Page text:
column = raw_input("Enter a number for the column:")
    display_table()
def display_table():
    for i in range(row + 1):
        for j in range(column + 1):

            if (i == 0 and j == 0) :
                print "\t*",
            
            elif (i == 0) :
                print "\t", j,

                if (j == column):
                    print "\n"
                
            elif (j == 0) :
                print "\t", i,
 
            else :
                print "\t", i * j,
get_integers()

raw_input("Press any key to quit.")

row and column values set in get_integers are never used.

Edited 5 Years Ago by pyTony: n/a

Your first problem is you didn't pass your variables row and column into your display_table() like display_table(row, column). Your next issue is in your loops but you will see that when you pass the variables to the function. Also the problem suggests using string formatting to position the text not using '\t's for tabbing.


I can show you what I got using python 3.2, I see you are still using a python 2.x version so this won't work without changes for you.

#Multiplication Table

def get_integers():
    rows = input("Enter a number for the rows: ")           #get rows
    columns = input("Enter a number for the columns: ")     #get columns
    display_table(rows, columns)                            #pass rows and columns to display_table
    
def display_table(rows, columns):
    rows = int(rows)                                        #convert rows to an int
    columns = int(columns)+1                                #convert columns to an int but increase by 1 because loops don't include the last nubmer
    length = 5*(columns-rows+1)                             #length is the number of '-'s used when making a dashed line between rows the + 1 is because of the far left column
    
    
    #print the first row (the one with no multiplication occurring)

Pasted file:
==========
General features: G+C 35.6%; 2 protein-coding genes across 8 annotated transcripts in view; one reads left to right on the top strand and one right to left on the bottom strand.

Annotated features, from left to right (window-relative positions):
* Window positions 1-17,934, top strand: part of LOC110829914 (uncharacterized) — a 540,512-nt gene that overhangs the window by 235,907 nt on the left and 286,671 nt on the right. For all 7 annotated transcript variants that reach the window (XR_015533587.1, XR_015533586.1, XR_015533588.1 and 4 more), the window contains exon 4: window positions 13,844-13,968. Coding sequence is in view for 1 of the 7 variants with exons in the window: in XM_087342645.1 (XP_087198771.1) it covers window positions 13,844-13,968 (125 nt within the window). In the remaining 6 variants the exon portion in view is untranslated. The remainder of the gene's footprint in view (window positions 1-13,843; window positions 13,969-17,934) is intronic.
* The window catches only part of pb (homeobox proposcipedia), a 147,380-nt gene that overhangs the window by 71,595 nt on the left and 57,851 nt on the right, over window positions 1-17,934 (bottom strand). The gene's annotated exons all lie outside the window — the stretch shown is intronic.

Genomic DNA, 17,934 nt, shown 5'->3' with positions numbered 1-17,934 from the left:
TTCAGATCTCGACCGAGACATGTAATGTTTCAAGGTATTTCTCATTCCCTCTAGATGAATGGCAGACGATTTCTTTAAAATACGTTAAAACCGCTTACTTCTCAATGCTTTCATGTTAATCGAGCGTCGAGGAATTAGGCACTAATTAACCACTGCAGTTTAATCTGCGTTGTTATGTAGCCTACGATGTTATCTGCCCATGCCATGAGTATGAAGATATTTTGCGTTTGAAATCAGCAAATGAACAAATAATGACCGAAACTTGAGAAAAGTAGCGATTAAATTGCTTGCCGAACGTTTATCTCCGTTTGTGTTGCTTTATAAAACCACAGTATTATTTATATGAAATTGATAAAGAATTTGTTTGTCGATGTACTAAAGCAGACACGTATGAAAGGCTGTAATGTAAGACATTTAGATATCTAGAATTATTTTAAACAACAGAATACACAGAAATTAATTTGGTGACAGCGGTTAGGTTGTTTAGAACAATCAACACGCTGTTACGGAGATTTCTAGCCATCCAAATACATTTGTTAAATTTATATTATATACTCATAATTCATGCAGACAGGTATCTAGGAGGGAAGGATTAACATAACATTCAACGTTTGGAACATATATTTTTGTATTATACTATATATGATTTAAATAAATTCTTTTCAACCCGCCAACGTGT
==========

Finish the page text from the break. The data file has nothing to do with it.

print("{:>4}|".format(""), end="")
    for column in range(rows, columns):
        print("{:>5}".format(str(column)), end="")
    print()
    
    #print the remaining rows
    for row in range(rows, columns):
        print("-"*length)                                   #print a line of dashes '-'
        print("{:>4}|".format(row), end="")                 #print the first number (the one not being multiplied)
        for column in range(rows, columns):
            print("{:>5}".format(row*column), end="")       #loop through the columns and multiple it by the the current row
        print()                                             #finally print a newline
    print()
    
    
    
#the main function
def main():
    get_integers()
    input("Press any key to quit.")

#this is just the syntax for running a main()
if __name__ == "__main__":
    main()

For the example given it's output is this:

Enter a number for the rows: 3
Enter a number for the columns: 8
    |    3    4    5    6    7    8
-----------------------------------
   3|    9   12   15   18   21   24
-----------------------------------
   4|   12   16   20   24   28   32
-----------------------------------
   5|   15   20   25   30   35   40
-----------------------------------
   6|   18   24   30   36   42   48
-----------------------------------
   7|   21   28   35   42   49   56
-----------------------------------
   8|   24   32   40   48   56   64

Press any key to quit.

You will have to change the print statements in order to get it to work with python 2. You can look up converting python 3 to 2 or something on google if you need help with the difference between python 2 and 3.